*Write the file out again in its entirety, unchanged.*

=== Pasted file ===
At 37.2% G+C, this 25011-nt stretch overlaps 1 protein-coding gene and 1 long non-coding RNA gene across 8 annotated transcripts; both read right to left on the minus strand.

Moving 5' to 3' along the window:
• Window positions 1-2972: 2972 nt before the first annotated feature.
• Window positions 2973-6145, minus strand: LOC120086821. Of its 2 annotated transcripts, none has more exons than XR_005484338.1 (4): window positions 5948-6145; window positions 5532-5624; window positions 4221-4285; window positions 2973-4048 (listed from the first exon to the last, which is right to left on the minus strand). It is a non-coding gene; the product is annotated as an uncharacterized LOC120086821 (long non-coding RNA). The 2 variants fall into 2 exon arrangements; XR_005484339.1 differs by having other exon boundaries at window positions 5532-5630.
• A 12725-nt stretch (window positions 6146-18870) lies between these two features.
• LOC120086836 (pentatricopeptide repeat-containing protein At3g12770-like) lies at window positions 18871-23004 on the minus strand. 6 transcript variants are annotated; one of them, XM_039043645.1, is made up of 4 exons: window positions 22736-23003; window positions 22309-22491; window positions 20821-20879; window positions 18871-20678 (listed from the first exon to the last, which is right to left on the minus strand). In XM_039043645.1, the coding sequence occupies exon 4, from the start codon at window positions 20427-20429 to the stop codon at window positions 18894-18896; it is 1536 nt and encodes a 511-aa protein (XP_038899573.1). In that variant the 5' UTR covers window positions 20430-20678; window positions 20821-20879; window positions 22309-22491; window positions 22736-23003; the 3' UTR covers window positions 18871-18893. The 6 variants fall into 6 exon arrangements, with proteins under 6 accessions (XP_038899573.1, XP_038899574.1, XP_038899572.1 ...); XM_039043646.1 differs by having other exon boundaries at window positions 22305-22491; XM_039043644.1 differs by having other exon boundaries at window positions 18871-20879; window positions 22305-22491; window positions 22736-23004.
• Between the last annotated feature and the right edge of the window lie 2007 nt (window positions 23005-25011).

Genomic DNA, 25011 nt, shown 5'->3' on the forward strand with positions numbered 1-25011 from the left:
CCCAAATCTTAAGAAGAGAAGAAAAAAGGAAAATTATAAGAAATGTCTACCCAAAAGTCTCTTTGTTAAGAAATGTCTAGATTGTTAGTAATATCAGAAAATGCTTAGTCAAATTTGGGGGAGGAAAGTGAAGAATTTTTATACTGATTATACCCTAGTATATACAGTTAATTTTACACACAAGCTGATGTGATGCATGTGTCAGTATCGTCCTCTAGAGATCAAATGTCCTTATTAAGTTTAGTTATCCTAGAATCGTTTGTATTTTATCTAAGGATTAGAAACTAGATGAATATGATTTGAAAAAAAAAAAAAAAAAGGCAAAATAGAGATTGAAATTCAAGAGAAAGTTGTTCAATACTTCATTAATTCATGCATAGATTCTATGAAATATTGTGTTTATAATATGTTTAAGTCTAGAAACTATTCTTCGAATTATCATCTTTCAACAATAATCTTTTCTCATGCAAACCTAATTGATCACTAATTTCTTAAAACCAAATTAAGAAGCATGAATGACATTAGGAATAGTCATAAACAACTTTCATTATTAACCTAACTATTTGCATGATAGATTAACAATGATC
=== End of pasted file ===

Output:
At 37.2% G+C, this 25011-nt stretch overlaps 1 protein-coding gene and 1 long non-coding RNA gene across 8 annotated transcripts; both read right to left on the minus strand.

Moving 5' to 3' along the window:
• Window positions 1-2972: 2972 nt before the first annotated feature.
• Window positions 2973-6145, minus strand: LOC120086821. Of its 2 annotated transcripts, none has more exons than XR_005484338.1 (4): window positions 5948-6145; window positions 5532-5624; window positions 4221-4285; window positions 2973-4048 (listed from the first exon to the last, which is right to left on the minus strand). It is a non-coding gene; the product is annotated as an uncharacterized LOC120086821 (long non-coding RNA). The 2 variants fall into 2 exon arrangements; XR_005484339.1 differs by having other exon boundaries at window positions 5532-5630.
• A 12725-nt stretch (window positions 6146-18870) lies between these two features.
• LOC120086836 (pentatricopeptide repeat-containing protein At3g12770-like) lies at window positions 18871-23004 on the minus strand. 6 transcript variants are annotated; one of them, XM_039043645.1, is made up of 4 exons: window positions 22736-23003; window positions 22309-22491; window positions 20821-20879; window positions 18871-20678 (listed from the first exon to the last, which is right to left on the minus strand). In XM_039043645.1, the coding sequence occupies exon 4, from the start codon at window positions 20427-20429 to the stop codon at window positions 18894-18896; it is 1536 nt and encodes a 511-aa protein (XP_038899573.1). In that variant the 5' UTR covers window positions 20430-20678; window positions 20821-20879; window positions 22309-22491; window positions 22736-23003; the 3' UTR covers window positions 18871-18893. The 6 variants fall into 6 exon arrangements, with proteins under 6 accessions (XP_038899573.1, XP_038899574.1, XP_038899572.1 ...); XM_039043646.1 differs by having other exon boundaries at window positions 22305-22491; XM_039043644.1 differs by having other exon boundaries at window positions 18871-20879; window positions 22305-22491; window positions 22736-23004.
• Between the last annotated feature and the right edge of the window lie 2007 nt (window positions 23005-25011).

Genomic DNA, 25011 nt, shown 5'->3' on the forward strand with positions numbered 1-25011 from the left:
CCCAAATCTTAAGAAGAGAAGAAAAAAGGAAAATTATAAGAAATGTCTACCCAAAAGTCTCTTTGTTAAGAAATGTCTAGATTGTTAGTAATATCAGAAAATGCTTAGTCAAATTTGGGGGAGGAAAGTGAAGAATTTTTATACTGATTATACCCTAGTATATACAGTTAATTTTACACACAAGCTGATGTGATGCATGTGTCAGTATCGTCCTCTAGAGATCAAATGTCCTTATTAAGTTTAGTTATCCTAGAATCGTTTGTATTTTATCTAAGGATTAGAAACTAGATGAATATGATTTGAAAAAAAAAAAAAAAAAGGCAAAATAGAGATTGAAATTCAAGAGAAAGTTGTTCAATACTTCATTAATTCATGCATAGATTCTATGAAATATTGTGTTTATAATATGTTTAAGTCTAGAAACTATTCTTCGAATTATCATCTTTCAACAATAATCTTTTCTCATGCAAACCTAATTGATCACTAATTTCTTAAAACCAAATTAAGAAGCATGAATGACATTAGGAATAGTCATAAACAACTTTCATTATTAACCTAACTATTTGCATGATAGATTAACAATGATC